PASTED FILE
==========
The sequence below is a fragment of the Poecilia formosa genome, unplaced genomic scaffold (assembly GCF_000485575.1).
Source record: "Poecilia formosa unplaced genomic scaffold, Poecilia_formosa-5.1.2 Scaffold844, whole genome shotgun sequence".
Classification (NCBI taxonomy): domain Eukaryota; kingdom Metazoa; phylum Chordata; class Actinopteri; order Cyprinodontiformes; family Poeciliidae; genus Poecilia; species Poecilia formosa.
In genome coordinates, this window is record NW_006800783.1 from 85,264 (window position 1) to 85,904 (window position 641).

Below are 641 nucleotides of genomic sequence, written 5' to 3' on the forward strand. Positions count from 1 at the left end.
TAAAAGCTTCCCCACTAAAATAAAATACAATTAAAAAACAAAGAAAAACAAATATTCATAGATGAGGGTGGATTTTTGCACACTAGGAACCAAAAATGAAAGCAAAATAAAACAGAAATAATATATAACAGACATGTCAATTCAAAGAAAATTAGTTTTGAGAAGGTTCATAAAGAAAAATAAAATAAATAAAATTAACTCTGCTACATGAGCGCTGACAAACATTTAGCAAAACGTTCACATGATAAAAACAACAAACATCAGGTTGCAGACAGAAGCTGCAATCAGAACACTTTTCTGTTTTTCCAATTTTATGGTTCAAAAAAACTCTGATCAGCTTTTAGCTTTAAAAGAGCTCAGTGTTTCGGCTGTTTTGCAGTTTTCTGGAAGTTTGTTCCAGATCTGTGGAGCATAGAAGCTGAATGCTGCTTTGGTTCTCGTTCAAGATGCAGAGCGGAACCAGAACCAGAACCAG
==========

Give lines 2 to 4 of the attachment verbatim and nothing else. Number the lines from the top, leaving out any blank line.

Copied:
Source record: "Poecilia formosa unplaced genomic scaffold, Poecilia_formosa-5.1.2 Scaffold844, whole genome shotgun sequence".
Classification (NCBI taxonomy): domain Eukaryota; kingdom Metazoa; phylum Chordata; class Actinopteri; order Cyprinodontiformes; family Poeciliidae; genus Poecilia; species Poecilia formosa.
In genome coordinates, this window is record NW_006800783.1 from 85,264 (window position 1) to 85,904 (window position 641).